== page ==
“It really is about treating them with dignity and respect and one of the things that I love about my staff is we never give up on anybody,” Sibert said.

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ARC Food and Clothing Drop-Off Scheduled for Dec. 17

In an unprecedented collaboration, 13 real estate firms and RGS Title have joined forces to provide winter essentials for those in need throughout the Arlington community.

The firms are working together as Arlington Realtors Care (ARC) to collect from the public donated food and clothing items. Items are being delivered to the Arlington Food Assistance Center and A-SPAN. The drive is meant to bring aid to those most in need.

ARC logoARC’s goal is to donate over 2,500 pounds of food to AFAC and several hundred clothing items and blankets to A-SPAN.

Saturday, Dec. 17 is the second community-wide drop off date for members of the public interested in donating outerwear, blankets and food items in support of the drive. For those interested in contributing, the drop-off point is at RGS Title located at 4600 Lee Highway, Suite 110, in Arlington. Collection hours are 10 a.m. through 2 p.m.

A-SPAN’s current needs are coats, winter-wear (gloves, scarfs, beanies, long-johns) and blankets. Items should be new, cleaned or recently laundered.

Food donations are being delivered to The Arlington Food Assistance Center (AFAC), a community-based nonprofit that provides supplemental groceries to Arlington residents. AFAC accepts most unopened, unexpired, and unprepared foods, including perishable items. The organization is most in need of low sodium tomato products (diced, paste, & sauce), low sodium canned tuna, low sodium canned soups, low sodium canned beans, low sugar cereal and cooking oil.

The food and clothing drive started on Nov. 1 and continues through Dec. 31.

Participating firms are Advon Real Estate, Buck & Associates, Century 21 New Millennium, Century 21 Redwood Realty, Coldwell Banker, Compass, Keller Williams Metro Center, Long and Foster, Realtors | Christie’s International Real Estate, McEnearney & Associates, TTR | Sotheby’s International Realty, Washington Fine Properties, LLC and Weichert, Realtors. RGS Title is a host of the event.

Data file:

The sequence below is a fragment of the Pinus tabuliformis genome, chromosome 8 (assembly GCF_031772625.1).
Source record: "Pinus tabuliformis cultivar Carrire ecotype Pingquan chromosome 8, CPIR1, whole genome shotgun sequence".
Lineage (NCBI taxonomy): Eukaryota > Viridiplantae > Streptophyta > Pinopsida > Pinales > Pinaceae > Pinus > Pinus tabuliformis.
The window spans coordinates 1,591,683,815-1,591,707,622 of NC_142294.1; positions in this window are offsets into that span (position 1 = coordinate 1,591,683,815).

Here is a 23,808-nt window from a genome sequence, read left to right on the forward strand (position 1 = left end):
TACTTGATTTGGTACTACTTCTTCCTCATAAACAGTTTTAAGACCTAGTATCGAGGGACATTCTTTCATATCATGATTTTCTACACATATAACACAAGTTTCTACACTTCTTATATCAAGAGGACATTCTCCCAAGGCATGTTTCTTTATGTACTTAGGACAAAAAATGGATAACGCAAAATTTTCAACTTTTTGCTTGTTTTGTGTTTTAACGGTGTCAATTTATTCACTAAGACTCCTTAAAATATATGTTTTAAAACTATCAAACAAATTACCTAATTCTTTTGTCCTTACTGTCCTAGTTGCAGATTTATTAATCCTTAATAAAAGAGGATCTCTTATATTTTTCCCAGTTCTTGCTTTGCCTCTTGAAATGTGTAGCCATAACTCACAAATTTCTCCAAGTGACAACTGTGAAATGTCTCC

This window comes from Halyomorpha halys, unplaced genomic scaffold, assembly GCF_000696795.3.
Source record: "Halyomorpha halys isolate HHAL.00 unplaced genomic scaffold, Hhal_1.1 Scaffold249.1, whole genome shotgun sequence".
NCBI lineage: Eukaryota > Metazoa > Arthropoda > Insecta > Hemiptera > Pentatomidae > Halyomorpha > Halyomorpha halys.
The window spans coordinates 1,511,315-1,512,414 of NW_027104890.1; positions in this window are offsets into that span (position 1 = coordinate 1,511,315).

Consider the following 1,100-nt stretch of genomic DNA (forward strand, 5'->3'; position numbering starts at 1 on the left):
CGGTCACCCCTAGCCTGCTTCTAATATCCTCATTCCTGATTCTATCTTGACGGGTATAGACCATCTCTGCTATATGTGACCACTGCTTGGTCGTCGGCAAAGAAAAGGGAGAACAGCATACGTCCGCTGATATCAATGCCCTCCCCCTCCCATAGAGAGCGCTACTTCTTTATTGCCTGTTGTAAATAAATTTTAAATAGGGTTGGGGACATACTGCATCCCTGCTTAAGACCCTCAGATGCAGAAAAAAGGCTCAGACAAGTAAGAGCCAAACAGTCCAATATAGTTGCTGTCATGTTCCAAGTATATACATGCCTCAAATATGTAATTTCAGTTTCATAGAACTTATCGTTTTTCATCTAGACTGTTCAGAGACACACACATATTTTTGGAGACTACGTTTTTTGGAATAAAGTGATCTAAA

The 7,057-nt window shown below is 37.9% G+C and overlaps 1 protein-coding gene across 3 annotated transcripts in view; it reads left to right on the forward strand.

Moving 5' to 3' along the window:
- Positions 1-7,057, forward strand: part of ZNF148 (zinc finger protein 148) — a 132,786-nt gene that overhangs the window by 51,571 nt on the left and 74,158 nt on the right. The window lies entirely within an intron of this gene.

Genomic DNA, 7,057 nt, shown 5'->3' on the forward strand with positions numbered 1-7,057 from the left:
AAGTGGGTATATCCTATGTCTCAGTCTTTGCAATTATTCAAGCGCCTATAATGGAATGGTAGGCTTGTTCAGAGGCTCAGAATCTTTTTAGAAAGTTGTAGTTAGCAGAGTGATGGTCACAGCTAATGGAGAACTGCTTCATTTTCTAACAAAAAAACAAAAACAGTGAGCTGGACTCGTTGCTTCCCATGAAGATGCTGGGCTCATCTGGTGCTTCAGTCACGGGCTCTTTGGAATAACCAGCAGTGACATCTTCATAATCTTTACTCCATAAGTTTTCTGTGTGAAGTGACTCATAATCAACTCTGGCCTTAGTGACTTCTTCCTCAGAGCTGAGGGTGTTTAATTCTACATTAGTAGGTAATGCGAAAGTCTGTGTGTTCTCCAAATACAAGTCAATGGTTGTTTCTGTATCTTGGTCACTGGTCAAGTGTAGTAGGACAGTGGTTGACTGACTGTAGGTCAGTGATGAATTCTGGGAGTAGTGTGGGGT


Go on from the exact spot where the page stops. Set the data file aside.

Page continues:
For more information on the charities involved, visit the websites for AFAC and A-SPAN.

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Heat Advisory Issued for Arlington

The sun during the heat advisory on Thursday, July 14, 2016Arlington County and the surrounding D.C. area is under a heat advisory today.

High temperatures and high humidity will make for a sweaty and potentially dangerous afternoon.

Those who must spend time outdoors today are advised to drink plenty of water, seek breaks in the shade and avoid strenuous activity if possible.

In response to the heatwave, A-SPAN has opened overflow space and set up additional beds at Arlington’s Homeless Services Center in Courthouse.

A-SPAN also offers daytime drop-ins to help those on the streets beat the heat. The drop-in program is offered from 9 a.m.-4 p.m. at the shelter, located at 2020-A 14th Street N.

From the National Weather Service:

HEAT ADVISORY FROM 12PM EDT MON UNTIL 8PM EDT MON

* HEAT INDEX VALUES… UP TO 108 DUE TO TEMPERATURES BETWEEN 95 TO 100… AND DEWPOINTS IN THE LOWER 70S.

* IMPACTS… RISK OF HEAT-RELATED ILLNESS FOR THOSE WITHOUT AIR- CONDITIONING OR THOSE OUTDOORS FOR AN EXTENDED PERIOD. TO REDUCE RISK DURING OUTDOOR WORK… THE OCCUPATIONAL SAFETY AND HEALTH ADMINISTRATION RECOMMENDS SCHEDULING FREQUENT REST BREAKS IN SHADED OR AIR CONDITIONED ENVIRONMENTS. ANYONE OVERCOME BY HEAT SHOULD BE MOVED TO A COOL AND SHADED LOCATION. HEAT STROKE IS AN EMERGENCY – CALL 911.

TAKE EXTRA PRECAUTIONS IF YOU WORK OR SPEND TIME OUTSIDE. WHEN POSSIBLE… RESCHEDULE STRENUOUS ACTIVITIES TO EARLY MORNING OR EVENING. KNOW THE SIGNS AND SYMPTOMS OF HEAT EXHAUSTION AND HEAT STROKE. WEAR LIGHT WEIGHT AND LOOSE FITTING CLOTHING WHEN POSSIBLE AND DRINK PLENTY OF WATER.

A HEAT ADVISORY MEANS THAT A PERIOD OF HIGH TEMPERATURES IS EXPECTED. THE COMBINATION OF HIGH TEMPERATURES AND HIGH HUMIDITY WILL CREATE A SITUATION IN WHICH HEAT ILLNESSES ARE POSSIBLE.

In addition to the sweltering temperatures and humidity, storms are possible today. Via Twitter:

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Morning Notes

I-395 near the Pentagon at dawn

W-L Defeats Yorktown, Twice — The Washington-Lee girls’ and boys’ varsity basketball teams both defeated their Yorktown counterparts yesterday, in cross-county rivalry games. The girls won 54-45, while the boys won 65-59.